The Town of Mammoth Lakes hired Lisa Wise Consulting (LWC) a few months back. The task: To complete a “Conceptual Land Use Plan” for The Parcel – the 24 acres in the center of town Mammoth purchased last year for the purpose of building an affordable housing development.
The price tag; $400,000.
*Former Town Planner Jen Daugherty is now a associate at LWC. Nepotism is alive and well. I hope bringing in the contract nets her a promotion.
As part of the scope of work, LWC set out to determine community priorities/values in regard to The Parcel and concocted a survey.
Survey questions and my answers below.
Question 1. What is your interest in The Parcel?
-My interest lies in self-preservation, because watching Town Staff try to build affordable housing may be enough to cause me to drown myself in a shallow pond.
Question 2: If you’ve been to The Parcel, how did you get there, what did you do, and what were your impressions?
-After dropping my car off at Alpine Garage on Center Street and learning what it would cost to fix, I sauntered over to The Parcel to have a good cry and look at the garbage strewn all over the forest. My impression was that The Parcel is a good place for a cry, and I’ll bet Mike Fiebiger goes there often after 49er games.
Question 2.1: Have you been to The Parcel?
-Are you people stupid? You just asked that.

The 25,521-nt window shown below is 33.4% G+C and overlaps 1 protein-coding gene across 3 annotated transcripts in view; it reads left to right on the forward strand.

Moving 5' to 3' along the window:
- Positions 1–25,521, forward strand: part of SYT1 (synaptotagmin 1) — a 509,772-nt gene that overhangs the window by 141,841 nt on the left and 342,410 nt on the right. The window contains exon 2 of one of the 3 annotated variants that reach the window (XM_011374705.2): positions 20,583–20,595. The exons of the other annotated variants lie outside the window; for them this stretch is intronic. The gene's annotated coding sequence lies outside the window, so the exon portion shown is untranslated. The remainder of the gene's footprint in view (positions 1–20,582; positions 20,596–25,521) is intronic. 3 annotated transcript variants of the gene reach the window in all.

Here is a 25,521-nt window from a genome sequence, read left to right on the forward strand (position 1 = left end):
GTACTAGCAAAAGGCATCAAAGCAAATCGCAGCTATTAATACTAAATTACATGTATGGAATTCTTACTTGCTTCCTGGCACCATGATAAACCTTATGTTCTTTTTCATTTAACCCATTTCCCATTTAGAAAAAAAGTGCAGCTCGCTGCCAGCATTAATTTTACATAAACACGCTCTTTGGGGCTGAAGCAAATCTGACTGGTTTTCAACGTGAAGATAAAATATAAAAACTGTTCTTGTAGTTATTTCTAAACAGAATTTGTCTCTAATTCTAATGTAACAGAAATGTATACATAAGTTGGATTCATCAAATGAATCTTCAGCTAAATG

Question 2.2: Where did you enter The Parcel?
-Okay dummy. Now I’m getting upset.
Question 2.3: What mode of transportation did you use and what did you do?
-Jesus H. We’re paying $400,000 for this?!?
Question 2.4: What were your impressions of The Parcel?
-As I said, it’s a place to make one cry … reminds me of this survey.
Question 2.5: How do you think future residents will get to and from The Parcel?
Question 3: What does affordable housing mean to you?
-About two bedrooms less than I really want, but way better than couch surfing.
-A better place to try to score after a date than a tent.
Question 4: What other uses should be provided on-site?
-Roads. Electricity. Water and Sewer. A Hooters franchise. And some Lawn Bowling courts for Scottie Marzonie.
Question 5: What are the obstacles to developing The Parcel?
-Town Council. Town Staff. Surveys like this. Consultants like you.
Question 6: What is your long-term vision for The Parcel?
-The same as my short-term vision. Housing. With a dose of boobs bursting out of tight orange tops and Lawn Bowling. Haven’t we been over this?
Question 7: What are your three objectives for The Parcel?
-To have the long-lasting construction and spiritual impact of Stonehenge and the Great Pyramids.
-To produce citizens who can Move Like Jagger, Walk Like Egyptians, Run on Empty, Fly Like Eagles and Stand in the Place Where They Live.
-To rename it. “The Parcel” is lame.
Question 8: What are some ideas you have for engaging the community?
-Engagement? Um. Speed dating?
-Beer always helps get people engaged. Well, beer goggles.
-How about hosting another one of those events where people get to put sticky dots on posters? People love those sticky dots!
Question 8.1: What other questions do you think we should ask the community?
-Hmm. Ask yourself, “What would Donald J. Trump do?”